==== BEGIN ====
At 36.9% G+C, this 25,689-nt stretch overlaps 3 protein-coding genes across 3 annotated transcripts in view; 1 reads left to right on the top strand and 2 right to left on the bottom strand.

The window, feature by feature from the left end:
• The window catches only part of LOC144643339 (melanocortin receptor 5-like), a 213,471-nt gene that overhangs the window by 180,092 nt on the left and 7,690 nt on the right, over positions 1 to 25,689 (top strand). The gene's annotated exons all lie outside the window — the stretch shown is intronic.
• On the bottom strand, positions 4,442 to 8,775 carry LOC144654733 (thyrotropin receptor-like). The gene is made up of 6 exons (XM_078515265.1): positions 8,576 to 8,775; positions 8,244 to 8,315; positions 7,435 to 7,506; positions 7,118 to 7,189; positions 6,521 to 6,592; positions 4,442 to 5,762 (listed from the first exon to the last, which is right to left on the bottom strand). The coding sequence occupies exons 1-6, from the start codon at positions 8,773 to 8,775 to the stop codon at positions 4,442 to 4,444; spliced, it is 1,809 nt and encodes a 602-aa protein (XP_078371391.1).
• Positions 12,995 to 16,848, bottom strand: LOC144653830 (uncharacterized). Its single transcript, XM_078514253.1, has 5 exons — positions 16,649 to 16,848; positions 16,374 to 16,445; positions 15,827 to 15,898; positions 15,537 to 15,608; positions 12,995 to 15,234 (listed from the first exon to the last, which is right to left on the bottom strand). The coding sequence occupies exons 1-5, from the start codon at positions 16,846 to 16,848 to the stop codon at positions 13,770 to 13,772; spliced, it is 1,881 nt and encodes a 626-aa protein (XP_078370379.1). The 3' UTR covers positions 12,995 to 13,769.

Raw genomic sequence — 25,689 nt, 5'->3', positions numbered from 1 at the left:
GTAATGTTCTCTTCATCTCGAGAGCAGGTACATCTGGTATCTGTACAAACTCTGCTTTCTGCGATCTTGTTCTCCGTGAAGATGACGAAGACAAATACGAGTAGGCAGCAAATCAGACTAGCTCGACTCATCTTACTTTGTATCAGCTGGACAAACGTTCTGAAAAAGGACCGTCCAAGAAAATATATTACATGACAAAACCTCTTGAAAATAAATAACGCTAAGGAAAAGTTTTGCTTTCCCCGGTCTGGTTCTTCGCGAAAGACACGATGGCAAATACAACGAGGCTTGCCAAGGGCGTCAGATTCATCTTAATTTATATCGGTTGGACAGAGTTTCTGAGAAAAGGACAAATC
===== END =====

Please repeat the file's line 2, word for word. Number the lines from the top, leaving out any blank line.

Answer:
The window, feature by feature from the left end: